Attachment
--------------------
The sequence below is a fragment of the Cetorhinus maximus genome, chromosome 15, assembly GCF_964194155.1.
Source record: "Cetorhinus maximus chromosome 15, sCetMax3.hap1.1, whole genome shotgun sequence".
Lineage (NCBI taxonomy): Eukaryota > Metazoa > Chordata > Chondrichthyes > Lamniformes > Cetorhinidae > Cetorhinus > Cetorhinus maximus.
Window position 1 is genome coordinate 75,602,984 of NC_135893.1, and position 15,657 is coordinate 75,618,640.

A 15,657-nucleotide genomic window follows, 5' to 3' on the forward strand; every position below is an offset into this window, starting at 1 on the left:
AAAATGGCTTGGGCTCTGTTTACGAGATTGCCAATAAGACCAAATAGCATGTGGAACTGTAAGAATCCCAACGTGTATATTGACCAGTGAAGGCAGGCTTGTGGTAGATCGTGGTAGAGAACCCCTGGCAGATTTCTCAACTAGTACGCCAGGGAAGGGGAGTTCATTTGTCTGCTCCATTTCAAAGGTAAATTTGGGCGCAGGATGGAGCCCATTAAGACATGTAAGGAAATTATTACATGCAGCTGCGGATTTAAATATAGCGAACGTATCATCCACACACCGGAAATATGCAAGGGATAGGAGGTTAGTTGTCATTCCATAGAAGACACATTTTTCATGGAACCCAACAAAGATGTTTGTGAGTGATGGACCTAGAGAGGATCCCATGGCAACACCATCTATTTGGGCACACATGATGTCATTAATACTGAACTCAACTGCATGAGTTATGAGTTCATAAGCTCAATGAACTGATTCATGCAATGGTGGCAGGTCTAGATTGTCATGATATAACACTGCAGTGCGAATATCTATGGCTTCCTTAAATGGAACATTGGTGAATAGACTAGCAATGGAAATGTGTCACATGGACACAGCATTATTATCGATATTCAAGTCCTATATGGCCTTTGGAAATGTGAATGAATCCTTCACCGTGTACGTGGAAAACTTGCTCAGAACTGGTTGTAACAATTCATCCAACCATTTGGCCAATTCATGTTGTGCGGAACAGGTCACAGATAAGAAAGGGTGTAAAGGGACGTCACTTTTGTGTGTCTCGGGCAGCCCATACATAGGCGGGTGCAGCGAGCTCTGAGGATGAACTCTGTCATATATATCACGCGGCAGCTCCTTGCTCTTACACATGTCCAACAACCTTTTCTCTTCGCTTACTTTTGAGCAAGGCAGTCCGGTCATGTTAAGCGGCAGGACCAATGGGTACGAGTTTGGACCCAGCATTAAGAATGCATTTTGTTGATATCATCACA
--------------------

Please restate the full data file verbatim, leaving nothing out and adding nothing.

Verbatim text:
The sequence below is a fragment of the Cetorhinus maximus genome, chromosome 15, assembly GCF_964194155.1.
Source record: "Cetorhinus maximus chromosome 15, sCetMax3.hap1.1, whole genome shotgun sequence".
Lineage (NCBI taxonomy): Eukaryota > Metazoa > Chordata > Chondrichthyes > Lamniformes > Cetorhinidae > Cetorhinus > Cetorhinus maximus.
Window position 1 is genome coordinate 75,602,984 of NC_135893.1, and position 15,657 is coordinate 75,618,640.

A 15,657-nucleotide genomic window follows, 5' to 3' on the forward strand; every position below is an offset into this window, starting at 1 on the left:
AAAATGGCTTGGGCTCTGTTTACGAGATTGCCAATAAGACCAAATAGCATGTGGAACTGTAAGAATCCCAACGTGTATATTGACCAGTGAAGGCAGGCTTGTGGTAGATCGTGGTAGAGAACCCCTGGCAGATTTCTCAACTAGTACGCCAGGGAAGGGGAGTTCATTTGTCTGCTCCATTTCAAAGGTAAATTTGGGCGCAGGATGGAGCCCATTAAGACATGTAAGGAAATTATTACATGCAGCTGCGGATTTAAATATAGCGAACGTATCATCCACACACCGGAAATATGCAAGGGATAGGAGGTTAGTTGTCATTCCATAGAAGACACATTTTTCATGGAACCCAACAAAGATGTTTGTGAGTGATGGACCTAGAGAGGATCCCATGGCAACACCATCTATTTGGGCACACATGATGTCATTAATACTGAACTCAACTGCATGAGTTATGAGTTCATAAGCTCAATGAACTGATTCATGCAATGGTGGCAGGTCTAGATTGTCATGATATAACACTGCAGTGCGAATATCTATGGCTTCCTTAAATGGAACATTGGTGAATAGACTAGCAATGGAAATGTGTCACATGGACACAGCATTATTATCGATATTCAAGTCCTATATGGCCTTTGGAAATGTGAATGAATCCTTCACCGTGTACGTGGAAAACTTGCTCAGAACTGGTTGTAACAATTCATCCAACCATTTGGCCAATTCATGTTGTGCGGAACAGGTCACAGATAAGAAAGGGTGTAAAGGGACGTCACTTTTGTGTGTCTCGGGCAGCCCATACATAGGCGGGTGCAGCGAGCTCTGAGGATGAACTCTGTCATATATATCACGCGGCAGCTCCTTGCTCTTACACATGTCCAACAACCTTTTCTCTTCGCTTACTTTTGAGCAAGGCAGTCCGGTCATGTTAAGCGGCAGGACCAATGGGTACGAGTTTGGACCCAGCATTAAGAATGCATTTTGTTGATATCATCACA